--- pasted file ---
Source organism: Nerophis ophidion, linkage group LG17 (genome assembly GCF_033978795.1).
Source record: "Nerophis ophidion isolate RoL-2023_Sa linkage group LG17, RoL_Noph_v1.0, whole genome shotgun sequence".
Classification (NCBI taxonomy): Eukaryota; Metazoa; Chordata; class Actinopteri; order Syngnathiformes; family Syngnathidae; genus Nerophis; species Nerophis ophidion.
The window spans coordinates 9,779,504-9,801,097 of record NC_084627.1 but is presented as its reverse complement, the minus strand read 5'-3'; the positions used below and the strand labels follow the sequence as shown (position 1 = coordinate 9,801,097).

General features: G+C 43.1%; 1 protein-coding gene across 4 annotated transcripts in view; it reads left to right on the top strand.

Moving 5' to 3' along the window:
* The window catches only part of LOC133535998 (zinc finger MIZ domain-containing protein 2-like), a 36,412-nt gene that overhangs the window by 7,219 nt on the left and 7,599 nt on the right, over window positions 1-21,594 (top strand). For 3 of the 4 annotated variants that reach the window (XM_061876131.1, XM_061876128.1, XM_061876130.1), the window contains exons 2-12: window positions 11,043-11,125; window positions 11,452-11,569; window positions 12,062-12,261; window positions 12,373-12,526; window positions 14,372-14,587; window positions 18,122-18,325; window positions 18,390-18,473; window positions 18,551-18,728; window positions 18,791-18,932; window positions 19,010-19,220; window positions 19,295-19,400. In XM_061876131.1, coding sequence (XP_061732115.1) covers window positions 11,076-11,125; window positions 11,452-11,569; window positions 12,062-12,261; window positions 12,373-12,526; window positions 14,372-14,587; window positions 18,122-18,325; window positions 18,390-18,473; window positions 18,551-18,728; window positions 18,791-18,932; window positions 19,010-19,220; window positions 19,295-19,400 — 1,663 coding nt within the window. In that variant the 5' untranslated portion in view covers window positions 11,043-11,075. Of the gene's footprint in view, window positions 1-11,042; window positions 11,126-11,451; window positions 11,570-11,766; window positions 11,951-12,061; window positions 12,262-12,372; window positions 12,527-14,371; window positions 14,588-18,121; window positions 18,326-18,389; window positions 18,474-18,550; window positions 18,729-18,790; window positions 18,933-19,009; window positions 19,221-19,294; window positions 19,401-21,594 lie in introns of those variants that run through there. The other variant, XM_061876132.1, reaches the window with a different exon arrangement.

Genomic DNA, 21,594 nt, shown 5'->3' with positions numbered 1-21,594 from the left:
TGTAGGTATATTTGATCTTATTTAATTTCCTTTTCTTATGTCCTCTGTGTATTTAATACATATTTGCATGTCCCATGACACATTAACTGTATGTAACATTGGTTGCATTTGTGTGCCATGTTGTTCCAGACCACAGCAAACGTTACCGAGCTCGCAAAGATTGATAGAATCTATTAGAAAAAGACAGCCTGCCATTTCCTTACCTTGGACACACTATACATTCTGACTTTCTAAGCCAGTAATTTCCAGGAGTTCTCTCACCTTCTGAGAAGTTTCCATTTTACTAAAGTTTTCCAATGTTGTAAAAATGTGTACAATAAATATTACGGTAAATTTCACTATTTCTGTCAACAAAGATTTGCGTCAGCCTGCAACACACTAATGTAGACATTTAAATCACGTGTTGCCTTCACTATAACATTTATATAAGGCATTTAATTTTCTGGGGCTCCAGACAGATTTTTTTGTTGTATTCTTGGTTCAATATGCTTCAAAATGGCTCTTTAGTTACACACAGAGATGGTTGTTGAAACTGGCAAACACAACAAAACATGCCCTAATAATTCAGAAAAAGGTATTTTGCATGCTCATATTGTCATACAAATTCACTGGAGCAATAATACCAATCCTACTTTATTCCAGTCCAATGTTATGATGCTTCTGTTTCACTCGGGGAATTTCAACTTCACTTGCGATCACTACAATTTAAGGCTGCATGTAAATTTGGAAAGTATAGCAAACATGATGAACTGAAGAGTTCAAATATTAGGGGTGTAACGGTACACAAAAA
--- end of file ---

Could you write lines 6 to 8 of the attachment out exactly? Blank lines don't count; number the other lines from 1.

Moving 5' to 3' along the window:
* The window catches only part of LOC133535998 (zinc finger MIZ domain-containing protein 2-like), a 36,412-nt gene that overhangs the window by 7,219 nt on the left and 7,599 nt on the right, over window positions 1-21,594 (top strand). For 3 of the 4 annotated variants that reach the window (XM_061876131.1, XM_061876128.1, XM_061876130.1), the window contains exons 2-12: window positions 11,043-11,125; window positions 11,452-11,569; window positions 12,062-12,261; window positions 12,373-12,526; window positions 14,372-14,587; window positions 18,122-18,325; window positions 18,390-18,473; window positions 18,551-18,728; window positions 18,791-18,932; window positions 19,010-19,220; window positions 19,295-19,400. In XM_061876131.1, coding sequence (XP_061732115.1) covers window positions 11,076-11,125; window positions 11,452-11,569; window positions 12,062-12,261; window positions 12,373-12,526; window positions 14,372-14,587; window positions 18,122-18,325; window positions 18,390-18,473; window positions 18,551-18,728; window positions 18,791-18,932; window positions 19,010-19,220; window positions 19,295-19,400 — 1,663 coding nt within the window. In that variant the 5' untranslated portion in view covers window positions 11,043-11,075. Of the gene's footprint in view, window positions 1-11,042; window positions 11,126-11,451; window positions 11,570-11,766; window positions 11,951-12,061; window positions 12,262-12,372; window positions 12,527-14,371; window positions 14,588-18,121; window positions 18,326-18,389; window positions 18,474-18,550; window positions 18,729-18,790; window positions 18,933-19,009; window positions 19,221-19,294; window positions 19,401-21,594 lie in introns of those variants that run through there. The other variant, XM_061876132.1, reaches the window with a different exon arrangement.

Genomic DNA, 21,594 nt, shown 5'->3' with positions numbered 1-21,594 from the left: